Denmark is the smallest of the four Scandinavian countries but retains its own unique character and charm. The country is essentially rural, with undulating farmland, windmills and the occasional Viking burial mound. But for most it is the capital city, Copenhagen, with the unimposing yet imperiously iconic Mermaid gazing out across the harbour, that encapsulates the country.
Copenhagen is at once architecturally cutting-edge but also reassuringly old fashioned. Cobbled streets, bearskined soldiers, colourful wooden buildings and cosy cafes mix cheek-by-jowl with bold and angular Scandinavian modernism. It has a sophisticated tone and atmosphere, more synonymous with a small town than a capital city. Of late, Copenhagen has gained a reputation for cuisine of the highest standards and originality – gone are the days of a pickled fish diet.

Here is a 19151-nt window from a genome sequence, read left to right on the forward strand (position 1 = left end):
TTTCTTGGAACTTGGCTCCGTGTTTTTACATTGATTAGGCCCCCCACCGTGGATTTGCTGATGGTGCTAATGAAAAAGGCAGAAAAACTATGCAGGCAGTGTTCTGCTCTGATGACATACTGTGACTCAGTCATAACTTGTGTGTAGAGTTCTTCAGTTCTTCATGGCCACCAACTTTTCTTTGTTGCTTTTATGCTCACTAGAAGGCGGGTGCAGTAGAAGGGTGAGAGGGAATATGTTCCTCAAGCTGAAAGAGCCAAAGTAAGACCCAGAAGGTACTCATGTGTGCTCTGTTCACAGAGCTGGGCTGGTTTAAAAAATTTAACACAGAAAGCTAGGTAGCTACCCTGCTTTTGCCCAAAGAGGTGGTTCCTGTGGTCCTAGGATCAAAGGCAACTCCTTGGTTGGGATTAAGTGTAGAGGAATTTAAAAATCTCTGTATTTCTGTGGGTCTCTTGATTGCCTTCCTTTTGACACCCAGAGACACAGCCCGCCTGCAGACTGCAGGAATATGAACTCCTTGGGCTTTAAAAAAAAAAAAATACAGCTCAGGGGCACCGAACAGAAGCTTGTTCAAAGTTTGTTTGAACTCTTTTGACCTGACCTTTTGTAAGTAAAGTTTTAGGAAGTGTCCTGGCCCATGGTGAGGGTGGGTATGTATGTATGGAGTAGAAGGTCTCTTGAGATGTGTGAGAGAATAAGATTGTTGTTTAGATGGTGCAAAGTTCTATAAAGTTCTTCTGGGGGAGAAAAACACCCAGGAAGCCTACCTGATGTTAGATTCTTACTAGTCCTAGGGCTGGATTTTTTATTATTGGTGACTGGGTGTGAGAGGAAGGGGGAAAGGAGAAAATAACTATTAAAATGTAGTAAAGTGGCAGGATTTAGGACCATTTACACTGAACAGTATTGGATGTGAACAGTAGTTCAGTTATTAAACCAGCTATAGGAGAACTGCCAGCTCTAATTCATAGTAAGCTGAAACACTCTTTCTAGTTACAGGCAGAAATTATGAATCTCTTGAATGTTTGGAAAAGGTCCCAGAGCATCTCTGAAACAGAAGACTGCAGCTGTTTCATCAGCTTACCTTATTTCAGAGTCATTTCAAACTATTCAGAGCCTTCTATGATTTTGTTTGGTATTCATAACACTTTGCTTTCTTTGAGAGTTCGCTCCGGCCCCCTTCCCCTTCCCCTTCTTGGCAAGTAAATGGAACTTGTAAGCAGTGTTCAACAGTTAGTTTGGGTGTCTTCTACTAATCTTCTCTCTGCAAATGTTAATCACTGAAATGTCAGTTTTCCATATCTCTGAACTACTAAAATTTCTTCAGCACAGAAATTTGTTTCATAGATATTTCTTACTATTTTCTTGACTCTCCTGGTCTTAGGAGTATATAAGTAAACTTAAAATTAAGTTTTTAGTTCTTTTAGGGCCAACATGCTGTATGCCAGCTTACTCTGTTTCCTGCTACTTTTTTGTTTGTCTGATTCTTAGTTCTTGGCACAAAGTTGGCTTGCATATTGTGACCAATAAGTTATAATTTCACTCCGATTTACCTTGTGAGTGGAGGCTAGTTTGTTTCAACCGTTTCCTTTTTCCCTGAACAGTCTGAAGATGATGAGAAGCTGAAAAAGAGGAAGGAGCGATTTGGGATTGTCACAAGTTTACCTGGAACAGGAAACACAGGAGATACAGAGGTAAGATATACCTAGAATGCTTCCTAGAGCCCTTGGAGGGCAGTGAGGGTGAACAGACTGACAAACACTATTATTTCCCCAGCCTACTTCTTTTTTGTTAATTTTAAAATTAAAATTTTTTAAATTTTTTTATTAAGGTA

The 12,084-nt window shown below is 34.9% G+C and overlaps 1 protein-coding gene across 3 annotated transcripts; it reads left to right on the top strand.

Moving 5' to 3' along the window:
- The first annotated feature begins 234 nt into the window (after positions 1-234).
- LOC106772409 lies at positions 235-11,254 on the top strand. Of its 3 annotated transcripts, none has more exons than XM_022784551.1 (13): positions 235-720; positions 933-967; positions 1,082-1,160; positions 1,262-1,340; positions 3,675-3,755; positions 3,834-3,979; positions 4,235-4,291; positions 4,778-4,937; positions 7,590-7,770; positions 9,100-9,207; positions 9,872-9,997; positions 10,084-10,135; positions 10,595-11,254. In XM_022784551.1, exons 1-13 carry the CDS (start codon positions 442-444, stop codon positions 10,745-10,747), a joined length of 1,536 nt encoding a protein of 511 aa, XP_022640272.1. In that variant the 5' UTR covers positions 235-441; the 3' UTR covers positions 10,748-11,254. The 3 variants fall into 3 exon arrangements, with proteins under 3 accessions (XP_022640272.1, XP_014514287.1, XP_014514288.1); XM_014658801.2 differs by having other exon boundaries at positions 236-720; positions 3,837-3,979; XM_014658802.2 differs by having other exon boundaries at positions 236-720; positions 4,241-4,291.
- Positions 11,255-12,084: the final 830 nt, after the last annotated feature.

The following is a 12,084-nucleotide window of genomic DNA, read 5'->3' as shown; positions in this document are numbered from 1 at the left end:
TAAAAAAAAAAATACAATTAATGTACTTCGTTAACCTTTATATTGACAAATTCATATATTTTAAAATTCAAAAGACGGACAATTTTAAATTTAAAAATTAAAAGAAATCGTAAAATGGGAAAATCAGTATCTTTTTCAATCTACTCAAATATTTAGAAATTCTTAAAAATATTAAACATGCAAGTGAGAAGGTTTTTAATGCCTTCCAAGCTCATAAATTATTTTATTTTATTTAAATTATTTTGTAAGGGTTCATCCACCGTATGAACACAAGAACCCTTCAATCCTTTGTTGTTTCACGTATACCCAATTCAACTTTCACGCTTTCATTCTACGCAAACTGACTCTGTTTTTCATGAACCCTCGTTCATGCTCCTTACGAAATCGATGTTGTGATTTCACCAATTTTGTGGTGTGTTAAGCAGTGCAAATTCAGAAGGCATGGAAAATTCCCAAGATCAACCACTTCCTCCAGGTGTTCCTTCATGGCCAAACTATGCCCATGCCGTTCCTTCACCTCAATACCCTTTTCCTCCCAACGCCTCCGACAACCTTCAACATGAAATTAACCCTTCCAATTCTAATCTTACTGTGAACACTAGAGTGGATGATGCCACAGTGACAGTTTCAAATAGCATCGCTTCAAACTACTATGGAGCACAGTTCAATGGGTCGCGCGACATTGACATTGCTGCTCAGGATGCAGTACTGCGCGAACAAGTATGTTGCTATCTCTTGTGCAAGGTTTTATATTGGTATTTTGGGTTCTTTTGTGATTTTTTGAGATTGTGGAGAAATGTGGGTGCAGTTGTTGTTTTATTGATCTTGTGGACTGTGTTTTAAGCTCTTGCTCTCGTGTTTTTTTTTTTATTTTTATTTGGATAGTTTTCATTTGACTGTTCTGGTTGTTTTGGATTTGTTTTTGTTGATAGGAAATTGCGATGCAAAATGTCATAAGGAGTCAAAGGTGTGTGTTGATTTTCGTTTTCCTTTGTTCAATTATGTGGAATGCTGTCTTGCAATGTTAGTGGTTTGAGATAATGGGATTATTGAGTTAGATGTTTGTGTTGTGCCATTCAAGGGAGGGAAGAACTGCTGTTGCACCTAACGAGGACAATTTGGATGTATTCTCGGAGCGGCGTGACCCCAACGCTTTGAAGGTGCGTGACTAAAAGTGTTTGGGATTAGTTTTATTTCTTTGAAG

Away from the capital can be found a number of quaint rural towns offering the visitor not only peace and quiet but also a chance to see traditional Danish life and the chance to delve into Viking myth and history in towns such as Roskilde. The Jutland peninsula lies to the north notable for the runestones at Jelling, and Aarhus known for its association with the Arts as well as many outdoor activities.